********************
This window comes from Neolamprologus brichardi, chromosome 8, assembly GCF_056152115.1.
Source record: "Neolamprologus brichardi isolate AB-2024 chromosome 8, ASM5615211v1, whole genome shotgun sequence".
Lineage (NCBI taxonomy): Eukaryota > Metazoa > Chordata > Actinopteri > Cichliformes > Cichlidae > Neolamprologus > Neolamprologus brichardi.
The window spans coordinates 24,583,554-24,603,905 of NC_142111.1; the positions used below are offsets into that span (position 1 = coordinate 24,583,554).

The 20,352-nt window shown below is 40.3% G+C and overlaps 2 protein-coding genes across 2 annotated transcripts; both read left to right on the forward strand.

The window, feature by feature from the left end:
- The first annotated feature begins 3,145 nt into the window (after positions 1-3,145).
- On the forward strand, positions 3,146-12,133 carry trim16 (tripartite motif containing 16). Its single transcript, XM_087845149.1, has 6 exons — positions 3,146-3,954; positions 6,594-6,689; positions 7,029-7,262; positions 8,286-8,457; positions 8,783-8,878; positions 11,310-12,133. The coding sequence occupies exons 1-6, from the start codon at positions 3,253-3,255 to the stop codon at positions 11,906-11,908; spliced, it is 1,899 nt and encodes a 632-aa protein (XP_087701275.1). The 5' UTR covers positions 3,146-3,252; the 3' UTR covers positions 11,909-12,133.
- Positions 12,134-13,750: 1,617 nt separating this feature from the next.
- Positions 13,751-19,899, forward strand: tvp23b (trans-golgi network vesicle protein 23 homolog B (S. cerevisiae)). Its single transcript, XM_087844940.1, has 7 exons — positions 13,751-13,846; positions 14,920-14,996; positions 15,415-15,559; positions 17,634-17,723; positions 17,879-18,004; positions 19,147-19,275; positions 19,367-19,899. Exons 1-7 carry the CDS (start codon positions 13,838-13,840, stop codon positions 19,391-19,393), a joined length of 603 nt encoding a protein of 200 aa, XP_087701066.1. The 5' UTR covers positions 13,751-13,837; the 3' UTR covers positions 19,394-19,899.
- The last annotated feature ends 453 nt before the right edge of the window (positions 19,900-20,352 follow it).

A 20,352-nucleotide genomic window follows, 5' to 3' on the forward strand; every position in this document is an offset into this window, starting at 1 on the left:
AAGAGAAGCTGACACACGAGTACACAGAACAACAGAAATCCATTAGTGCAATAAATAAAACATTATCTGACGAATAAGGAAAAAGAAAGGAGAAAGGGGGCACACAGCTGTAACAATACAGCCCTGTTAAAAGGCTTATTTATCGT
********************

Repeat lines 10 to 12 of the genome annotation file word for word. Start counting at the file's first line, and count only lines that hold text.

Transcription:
- Positions 13,751-19,899, forward strand: tvp23b (trans-golgi network vesicle protein 23 homolog B (S. cerevisiae)). Its single transcript, XM_087844940.1, has 7 exons — positions 13,751-13,846; positions 14,920-14,996; positions 15,415-15,559; positions 17,634-17,723; positions 17,879-18,004; positions 19,147-19,275; positions 19,367-19,899. Exons 1-7 carry the CDS (start codon positions 13,838-13,840, stop codon positions 19,391-19,393), a joined length of 603 nt encoding a protein of 200 aa, XP_087701066.1. The 5' UTR covers positions 13,751-13,837; the 3' UTR covers positions 19,394-19,899.
- The last annotated feature ends 453 nt before the right edge of the window (positions 19,900-20,352 follow it).

A 20,352-nucleotide genomic window follows, 5' to 3' on the forward strand; every position in this document is an offset into this window, starting at 1 on the left: